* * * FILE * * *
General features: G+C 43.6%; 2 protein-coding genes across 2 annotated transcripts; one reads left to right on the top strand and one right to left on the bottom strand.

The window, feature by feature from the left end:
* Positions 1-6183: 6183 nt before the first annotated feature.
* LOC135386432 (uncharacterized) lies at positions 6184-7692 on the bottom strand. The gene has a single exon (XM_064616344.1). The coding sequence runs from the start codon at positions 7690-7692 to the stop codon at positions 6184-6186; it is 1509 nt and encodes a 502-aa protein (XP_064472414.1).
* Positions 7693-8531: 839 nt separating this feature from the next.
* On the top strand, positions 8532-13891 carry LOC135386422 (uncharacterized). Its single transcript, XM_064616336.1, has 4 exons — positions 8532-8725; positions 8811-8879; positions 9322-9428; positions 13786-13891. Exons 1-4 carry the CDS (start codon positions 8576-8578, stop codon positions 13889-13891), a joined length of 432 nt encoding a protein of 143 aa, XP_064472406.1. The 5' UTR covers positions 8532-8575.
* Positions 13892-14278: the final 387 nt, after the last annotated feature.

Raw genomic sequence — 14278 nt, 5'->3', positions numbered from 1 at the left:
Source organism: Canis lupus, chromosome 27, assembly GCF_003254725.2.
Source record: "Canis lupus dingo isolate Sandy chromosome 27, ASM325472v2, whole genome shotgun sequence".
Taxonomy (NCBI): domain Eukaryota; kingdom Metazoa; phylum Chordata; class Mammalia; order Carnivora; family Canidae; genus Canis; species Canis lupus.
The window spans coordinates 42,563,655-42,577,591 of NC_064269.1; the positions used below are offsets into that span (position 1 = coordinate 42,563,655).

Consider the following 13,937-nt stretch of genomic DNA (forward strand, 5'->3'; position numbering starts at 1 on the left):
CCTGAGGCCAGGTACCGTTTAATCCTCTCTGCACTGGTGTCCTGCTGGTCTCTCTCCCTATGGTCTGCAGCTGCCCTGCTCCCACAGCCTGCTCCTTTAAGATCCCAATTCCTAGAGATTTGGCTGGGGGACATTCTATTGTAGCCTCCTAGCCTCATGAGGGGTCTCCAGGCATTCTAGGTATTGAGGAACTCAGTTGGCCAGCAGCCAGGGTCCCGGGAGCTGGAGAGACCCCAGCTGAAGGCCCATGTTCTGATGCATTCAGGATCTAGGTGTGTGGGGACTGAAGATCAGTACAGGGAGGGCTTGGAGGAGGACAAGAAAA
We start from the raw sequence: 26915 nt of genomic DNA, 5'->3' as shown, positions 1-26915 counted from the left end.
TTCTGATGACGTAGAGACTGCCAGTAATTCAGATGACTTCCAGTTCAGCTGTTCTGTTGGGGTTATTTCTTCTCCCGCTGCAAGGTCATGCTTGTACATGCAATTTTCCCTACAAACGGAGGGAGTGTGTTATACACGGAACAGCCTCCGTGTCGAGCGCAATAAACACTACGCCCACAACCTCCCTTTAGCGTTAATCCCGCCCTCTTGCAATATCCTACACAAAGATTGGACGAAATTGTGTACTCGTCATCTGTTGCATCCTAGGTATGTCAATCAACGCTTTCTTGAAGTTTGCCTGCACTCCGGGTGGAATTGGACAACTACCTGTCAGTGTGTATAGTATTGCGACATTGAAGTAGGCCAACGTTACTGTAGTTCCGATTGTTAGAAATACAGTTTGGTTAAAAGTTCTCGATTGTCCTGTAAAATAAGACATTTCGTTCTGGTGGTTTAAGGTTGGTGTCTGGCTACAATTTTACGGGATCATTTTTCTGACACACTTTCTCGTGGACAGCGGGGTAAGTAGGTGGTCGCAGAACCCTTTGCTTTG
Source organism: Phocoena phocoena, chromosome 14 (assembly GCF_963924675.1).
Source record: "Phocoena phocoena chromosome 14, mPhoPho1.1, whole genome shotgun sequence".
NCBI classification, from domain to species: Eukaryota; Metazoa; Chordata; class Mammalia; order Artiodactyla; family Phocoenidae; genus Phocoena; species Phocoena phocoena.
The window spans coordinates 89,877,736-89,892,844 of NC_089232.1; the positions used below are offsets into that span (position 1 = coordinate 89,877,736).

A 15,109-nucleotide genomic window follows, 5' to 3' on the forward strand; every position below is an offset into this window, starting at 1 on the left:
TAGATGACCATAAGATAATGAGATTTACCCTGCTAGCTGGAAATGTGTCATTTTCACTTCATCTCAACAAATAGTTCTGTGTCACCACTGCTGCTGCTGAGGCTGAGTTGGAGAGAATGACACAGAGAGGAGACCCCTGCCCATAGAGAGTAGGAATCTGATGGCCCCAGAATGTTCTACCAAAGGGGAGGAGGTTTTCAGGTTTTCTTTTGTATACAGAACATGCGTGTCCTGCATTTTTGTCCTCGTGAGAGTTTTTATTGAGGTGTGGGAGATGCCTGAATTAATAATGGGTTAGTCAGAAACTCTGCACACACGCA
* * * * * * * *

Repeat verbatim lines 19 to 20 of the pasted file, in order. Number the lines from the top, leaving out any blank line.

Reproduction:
NCBI classification, from domain to species: Eukaryota; Metazoa; Chordata; class Mammalia; order Artiodactyla; family Phocoenidae; genus Phocoena; species Phocoena phocoena.
The window spans coordinates 89,877,736-89,892,844 of NC_089232.1; the positions used below are offsets into that span (position 1 = coordinate 89,877,736).